Historyzine 006: Siege Warfare

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In episode 6 of Historyzine we look at early 18th century sieges, the changing nature of warfare and some of the reasons behind the reticence to commit troops to a fully fledged battle in this War of the Spanish Succession. We will focus particularly on the great French engineer Vauban, his fortresses and his techniques for laying siege to a fortress. There’s a plan of a Vauban type fortress here

If you take a look at this pdf document you will be able to see some really good aerial photographs of Vauban fortresses that give a fine indication of how it works as a piece of defensive technology.

Finally here’s a picture showing the lines of circumvallation and contravallation and the three parallels the besiegers would dig as part of the siege of a fortress town.

We mention in the podcast one of the finest references on the net for the War of the Spanish Succession www.spanishsuccession.nl and also give a shout out to the Genealogy Gems podcast plus a mention for a site simply jammed full of history podcast reviews http://anneisaman.blogspot.com/
Latest news on the Oudenaarde re-enactment for the 300th anniversary of the battle of Oudenaarde is that I have booked my hotel room and the reenactment will be taking place over the weekend 12th and 13th of July.

Our review this time is of a podcast from the History Network and is an audio tour of a walk around Soho in London.

If you wish to leave feedback on the podcast then do so through the site http://historyzine.com/ or use the contact page to send a form email http://historyzine.com/contact/

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6 Responses to Historyzine 006: Siege Warfare

  1. FNH says:

    Another good show and I’m enjoying every minute of it.

    Thought : The battle across history between the Castle builder and the Beseiger might make a good topic for a future episode.

  2. Robert Scott says:

    Jim …..

    Once again nice Job !!!

    Sweet Images …..

  3. Wilder says:

    When you were talking about the Podcast tour, it actually started to slow things down a bit. Then you mentioned the Broadstreet Waterpump, which amused me as the last book I read was “Ghost Map” about the 1848 Cholera epidemic of London. That story could make an interesting Podcast itself. You are at your best when describing the actual battles, events and participants. The science of the siege, the actual experience of the common soldier and emotional state of the monarchs. Brilliant. Thank you for making these podcasts. I’d go to Itunes and leave you a good review but I don’t have an Ipod.

  4. Robert Scott says:

    Wilder ….

    No need for an Ipod to leave a review or to use i-tunes
    And if ya don’t have i-tunes ( versions available for MS and MAc no Linux as of yet ) its a great app and an awsome source for free and commercial fodder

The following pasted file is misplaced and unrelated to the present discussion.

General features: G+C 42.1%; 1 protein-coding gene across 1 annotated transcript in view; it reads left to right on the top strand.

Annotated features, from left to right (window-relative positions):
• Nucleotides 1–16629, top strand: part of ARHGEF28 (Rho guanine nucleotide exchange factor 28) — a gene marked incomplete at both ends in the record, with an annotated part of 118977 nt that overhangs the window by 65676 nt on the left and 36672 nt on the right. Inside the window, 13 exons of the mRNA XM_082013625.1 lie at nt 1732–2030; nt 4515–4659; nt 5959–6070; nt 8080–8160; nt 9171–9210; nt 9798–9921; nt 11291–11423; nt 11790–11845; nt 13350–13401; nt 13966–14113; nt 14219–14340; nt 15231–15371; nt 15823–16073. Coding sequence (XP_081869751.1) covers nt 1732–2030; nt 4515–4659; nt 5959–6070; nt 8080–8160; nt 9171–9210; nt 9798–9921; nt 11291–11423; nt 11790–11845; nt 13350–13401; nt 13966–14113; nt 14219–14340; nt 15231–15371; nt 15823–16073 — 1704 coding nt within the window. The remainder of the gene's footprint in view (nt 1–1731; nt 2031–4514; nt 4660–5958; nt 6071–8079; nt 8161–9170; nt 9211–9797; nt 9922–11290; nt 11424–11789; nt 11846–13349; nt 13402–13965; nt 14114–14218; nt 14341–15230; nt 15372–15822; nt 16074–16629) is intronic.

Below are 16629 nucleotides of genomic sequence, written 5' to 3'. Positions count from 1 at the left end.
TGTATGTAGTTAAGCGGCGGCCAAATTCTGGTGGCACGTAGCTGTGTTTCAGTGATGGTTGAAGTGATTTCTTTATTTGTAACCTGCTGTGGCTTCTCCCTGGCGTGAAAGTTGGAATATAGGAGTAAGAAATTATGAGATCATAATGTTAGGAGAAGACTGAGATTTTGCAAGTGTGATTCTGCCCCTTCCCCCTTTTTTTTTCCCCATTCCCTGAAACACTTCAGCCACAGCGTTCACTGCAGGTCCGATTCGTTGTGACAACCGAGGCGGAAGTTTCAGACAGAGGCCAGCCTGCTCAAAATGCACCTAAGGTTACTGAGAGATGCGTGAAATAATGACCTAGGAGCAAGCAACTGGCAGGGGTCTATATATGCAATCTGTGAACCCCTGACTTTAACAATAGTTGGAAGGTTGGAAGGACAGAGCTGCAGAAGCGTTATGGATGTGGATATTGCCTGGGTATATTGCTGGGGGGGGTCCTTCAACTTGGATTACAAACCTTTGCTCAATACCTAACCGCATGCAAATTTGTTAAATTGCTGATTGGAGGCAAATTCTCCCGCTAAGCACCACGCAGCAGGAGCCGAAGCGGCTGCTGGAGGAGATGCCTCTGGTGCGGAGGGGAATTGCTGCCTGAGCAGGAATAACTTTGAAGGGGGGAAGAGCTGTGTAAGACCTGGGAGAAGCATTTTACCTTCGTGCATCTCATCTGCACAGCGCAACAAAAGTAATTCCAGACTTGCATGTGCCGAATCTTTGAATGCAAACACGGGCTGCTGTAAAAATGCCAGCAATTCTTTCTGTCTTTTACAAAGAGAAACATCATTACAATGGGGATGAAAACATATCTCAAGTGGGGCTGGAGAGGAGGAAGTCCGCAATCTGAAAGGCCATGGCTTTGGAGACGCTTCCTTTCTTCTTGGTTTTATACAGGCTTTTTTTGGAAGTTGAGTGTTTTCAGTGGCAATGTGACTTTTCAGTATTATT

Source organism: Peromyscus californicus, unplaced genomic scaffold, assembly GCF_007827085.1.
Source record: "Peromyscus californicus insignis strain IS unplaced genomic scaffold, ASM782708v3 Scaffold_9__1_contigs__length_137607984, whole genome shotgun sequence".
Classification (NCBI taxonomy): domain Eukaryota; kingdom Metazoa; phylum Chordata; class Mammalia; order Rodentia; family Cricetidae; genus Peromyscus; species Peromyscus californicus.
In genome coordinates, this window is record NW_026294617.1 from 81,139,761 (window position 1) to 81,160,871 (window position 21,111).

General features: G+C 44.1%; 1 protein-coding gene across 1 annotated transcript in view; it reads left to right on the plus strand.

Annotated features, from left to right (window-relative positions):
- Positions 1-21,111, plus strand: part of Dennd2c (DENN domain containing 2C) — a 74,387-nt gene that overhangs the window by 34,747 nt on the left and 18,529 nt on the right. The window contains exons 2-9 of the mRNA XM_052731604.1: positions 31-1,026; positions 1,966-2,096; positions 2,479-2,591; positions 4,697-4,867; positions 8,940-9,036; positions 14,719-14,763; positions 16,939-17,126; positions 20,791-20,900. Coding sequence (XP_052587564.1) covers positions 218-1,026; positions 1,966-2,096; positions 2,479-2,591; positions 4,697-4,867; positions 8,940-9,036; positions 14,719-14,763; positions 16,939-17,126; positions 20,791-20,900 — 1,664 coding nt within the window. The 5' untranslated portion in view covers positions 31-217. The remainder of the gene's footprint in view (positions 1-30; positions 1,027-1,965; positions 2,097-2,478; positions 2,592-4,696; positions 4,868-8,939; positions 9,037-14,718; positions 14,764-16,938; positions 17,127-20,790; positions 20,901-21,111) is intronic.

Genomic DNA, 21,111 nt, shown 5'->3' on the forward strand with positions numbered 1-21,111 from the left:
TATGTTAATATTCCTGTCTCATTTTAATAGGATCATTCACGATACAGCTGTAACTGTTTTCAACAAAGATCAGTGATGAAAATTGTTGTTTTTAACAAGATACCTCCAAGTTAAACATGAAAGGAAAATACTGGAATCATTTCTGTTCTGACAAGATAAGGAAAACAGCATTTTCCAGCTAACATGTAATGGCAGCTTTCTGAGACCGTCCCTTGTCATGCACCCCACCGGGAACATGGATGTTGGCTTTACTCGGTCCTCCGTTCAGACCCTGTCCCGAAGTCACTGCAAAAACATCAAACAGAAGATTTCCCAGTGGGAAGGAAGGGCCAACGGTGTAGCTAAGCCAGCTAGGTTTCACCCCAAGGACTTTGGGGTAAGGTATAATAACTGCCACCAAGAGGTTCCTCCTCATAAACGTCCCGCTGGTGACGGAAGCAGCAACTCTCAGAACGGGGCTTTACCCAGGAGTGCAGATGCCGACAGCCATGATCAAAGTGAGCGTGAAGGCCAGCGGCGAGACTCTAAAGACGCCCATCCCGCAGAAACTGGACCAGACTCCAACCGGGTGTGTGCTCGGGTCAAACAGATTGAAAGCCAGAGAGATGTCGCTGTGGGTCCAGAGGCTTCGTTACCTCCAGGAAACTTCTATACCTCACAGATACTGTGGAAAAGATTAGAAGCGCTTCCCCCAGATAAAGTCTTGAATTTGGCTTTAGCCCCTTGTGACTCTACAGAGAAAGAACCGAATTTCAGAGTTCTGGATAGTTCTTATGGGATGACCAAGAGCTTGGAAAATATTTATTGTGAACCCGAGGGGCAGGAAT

5. jimmowatt says:

    I’ve just looked up Ghost Map on Amazon and it looks as if it would be a fascinating read. It sounds ludicrous doesn’t it, the notion of reading about a cholera epidemic as entertainment and yet whenever I’ve heard about this I’ve always found it quite riveting. I was reminded of the conditions in which cholera could spread in London while watching the recent series on television, ‘City of Vice’. They only had about 4 sets but one of them was to simulate the 7 Dials area of London and showed people scavenging around stagnant water and gave a really good idea of the deeply insanitary conditions in which the poor attempted to survive.
    City of Vice was about the Brothers Fielding and the formation of the Bow Street Runners (forerunner of the London Metropolitan Police force). Some strong stories and a very vivid picture of the criminal underclass in London.
    It was only 5 episodes long and has just recently finished.
    Well worth attempting to obtain on dvd.

    As for Itunes; I don’t have an ipod but use Itunes. It’s a nifty application for downloading and sorting your podcasts. It even has a utility for converting Ipod only files to regular MP3’s so they can be played on any player.

  6. Wilder says:

    Interesting. I wasn’t aware I could use I tunes. I’ll have to look into that soon. Thank you Robert and Jim. I received Ghost Map as a Christmas gift. I liked it. The best parts of the book are when he talks about the metropolis of London growing beyond the limits where anyone knew how to cope with the high population, the extremely unsanitary conditions and undesirable jobs of some of the lower classes. The men who solved the mystery of the epidemic had to fight against the established concepts of the Medical community. The widespread attitude of hospitals, drs and nurses (Florence Nightingale included) that smells caused illness. So that they thought fresh air or bowls of bleach were the first priority to curing a sick person. However the weak point of the book is the overly long epilogue. The actual story is about 200 pages. Then he goes on for another 40 pages or so about how epidemics could occur today and touches briefly on the 1918 Flu and the Bird Flu. Interesting but too much speculation. So I thought Ghost Map was very good but it was also the first time I’d ever heard of the London Cholera Epidemic. I can’t say if anyone else has done a better account.

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